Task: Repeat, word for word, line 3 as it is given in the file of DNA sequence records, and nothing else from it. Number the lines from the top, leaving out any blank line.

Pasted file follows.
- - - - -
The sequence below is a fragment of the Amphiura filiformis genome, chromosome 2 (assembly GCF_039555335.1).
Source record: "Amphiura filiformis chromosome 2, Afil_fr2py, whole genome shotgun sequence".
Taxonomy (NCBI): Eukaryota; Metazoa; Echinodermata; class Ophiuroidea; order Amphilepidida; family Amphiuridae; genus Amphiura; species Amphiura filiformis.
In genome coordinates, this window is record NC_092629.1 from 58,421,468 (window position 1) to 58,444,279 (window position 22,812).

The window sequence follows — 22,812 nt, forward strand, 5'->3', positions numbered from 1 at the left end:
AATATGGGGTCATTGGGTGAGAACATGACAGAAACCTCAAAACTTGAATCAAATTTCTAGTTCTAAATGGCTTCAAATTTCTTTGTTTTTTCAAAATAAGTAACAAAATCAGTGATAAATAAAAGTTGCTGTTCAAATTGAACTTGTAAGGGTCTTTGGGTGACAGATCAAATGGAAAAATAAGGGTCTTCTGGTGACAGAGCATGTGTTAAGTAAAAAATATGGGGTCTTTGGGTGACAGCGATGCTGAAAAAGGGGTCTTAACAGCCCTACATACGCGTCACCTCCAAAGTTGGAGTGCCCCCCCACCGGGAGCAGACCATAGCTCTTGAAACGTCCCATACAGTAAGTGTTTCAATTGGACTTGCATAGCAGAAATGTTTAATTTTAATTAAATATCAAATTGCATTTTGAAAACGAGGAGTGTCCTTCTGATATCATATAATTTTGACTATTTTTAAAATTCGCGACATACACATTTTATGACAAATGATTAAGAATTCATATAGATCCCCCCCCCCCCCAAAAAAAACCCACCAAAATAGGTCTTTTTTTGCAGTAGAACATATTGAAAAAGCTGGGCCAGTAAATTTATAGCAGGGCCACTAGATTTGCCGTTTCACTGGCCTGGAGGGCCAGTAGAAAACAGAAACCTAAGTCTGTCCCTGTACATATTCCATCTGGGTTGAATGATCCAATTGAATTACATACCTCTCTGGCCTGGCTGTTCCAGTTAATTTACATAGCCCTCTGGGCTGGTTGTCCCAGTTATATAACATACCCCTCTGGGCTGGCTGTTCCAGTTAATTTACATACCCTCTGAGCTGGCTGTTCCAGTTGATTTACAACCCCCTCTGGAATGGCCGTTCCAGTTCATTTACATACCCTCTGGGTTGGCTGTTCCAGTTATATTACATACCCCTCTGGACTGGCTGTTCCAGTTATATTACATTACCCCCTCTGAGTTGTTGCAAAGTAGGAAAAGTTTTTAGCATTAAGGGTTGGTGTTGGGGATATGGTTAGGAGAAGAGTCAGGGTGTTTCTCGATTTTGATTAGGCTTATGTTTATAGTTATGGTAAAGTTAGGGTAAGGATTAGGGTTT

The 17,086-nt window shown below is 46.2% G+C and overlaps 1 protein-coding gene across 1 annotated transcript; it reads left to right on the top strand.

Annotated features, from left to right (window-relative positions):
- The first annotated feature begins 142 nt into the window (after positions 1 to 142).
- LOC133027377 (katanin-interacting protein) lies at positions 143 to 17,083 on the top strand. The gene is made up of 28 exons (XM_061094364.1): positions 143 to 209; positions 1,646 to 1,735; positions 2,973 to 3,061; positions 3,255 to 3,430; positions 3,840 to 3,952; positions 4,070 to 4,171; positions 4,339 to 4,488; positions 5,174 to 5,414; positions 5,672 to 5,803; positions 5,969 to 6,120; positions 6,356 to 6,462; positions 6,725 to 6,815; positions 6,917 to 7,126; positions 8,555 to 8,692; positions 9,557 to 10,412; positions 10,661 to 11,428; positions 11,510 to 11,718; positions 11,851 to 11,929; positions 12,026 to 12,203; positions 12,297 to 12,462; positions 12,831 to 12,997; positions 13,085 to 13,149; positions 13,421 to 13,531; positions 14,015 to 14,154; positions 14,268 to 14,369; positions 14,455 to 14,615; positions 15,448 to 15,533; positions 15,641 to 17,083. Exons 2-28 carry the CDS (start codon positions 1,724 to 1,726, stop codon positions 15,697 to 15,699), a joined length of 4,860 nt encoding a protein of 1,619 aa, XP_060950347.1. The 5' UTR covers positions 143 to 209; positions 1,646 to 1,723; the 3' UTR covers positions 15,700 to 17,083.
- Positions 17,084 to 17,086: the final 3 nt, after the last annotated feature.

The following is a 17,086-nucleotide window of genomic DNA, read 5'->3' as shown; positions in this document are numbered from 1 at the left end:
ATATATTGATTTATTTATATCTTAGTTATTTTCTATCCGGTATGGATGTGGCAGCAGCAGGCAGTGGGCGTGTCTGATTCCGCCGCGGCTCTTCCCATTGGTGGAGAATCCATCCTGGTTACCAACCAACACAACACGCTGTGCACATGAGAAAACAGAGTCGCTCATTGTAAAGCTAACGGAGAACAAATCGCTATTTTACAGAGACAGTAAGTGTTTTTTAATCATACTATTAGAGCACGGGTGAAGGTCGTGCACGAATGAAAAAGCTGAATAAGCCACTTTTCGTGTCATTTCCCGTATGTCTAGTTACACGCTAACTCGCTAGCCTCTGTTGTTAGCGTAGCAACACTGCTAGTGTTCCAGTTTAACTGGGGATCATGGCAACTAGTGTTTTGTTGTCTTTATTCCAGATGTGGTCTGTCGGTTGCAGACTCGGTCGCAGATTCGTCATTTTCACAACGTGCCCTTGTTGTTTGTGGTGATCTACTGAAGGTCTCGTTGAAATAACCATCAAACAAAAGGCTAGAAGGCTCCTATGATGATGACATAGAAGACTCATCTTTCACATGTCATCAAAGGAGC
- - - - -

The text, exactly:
Taxonomy (NCBI): Eukaryota; Metazoa; Echinodermata; class Ophiuroidea; order Amphilepidida; family Amphiuridae; genus Amphiura; species Amphiura filiformis.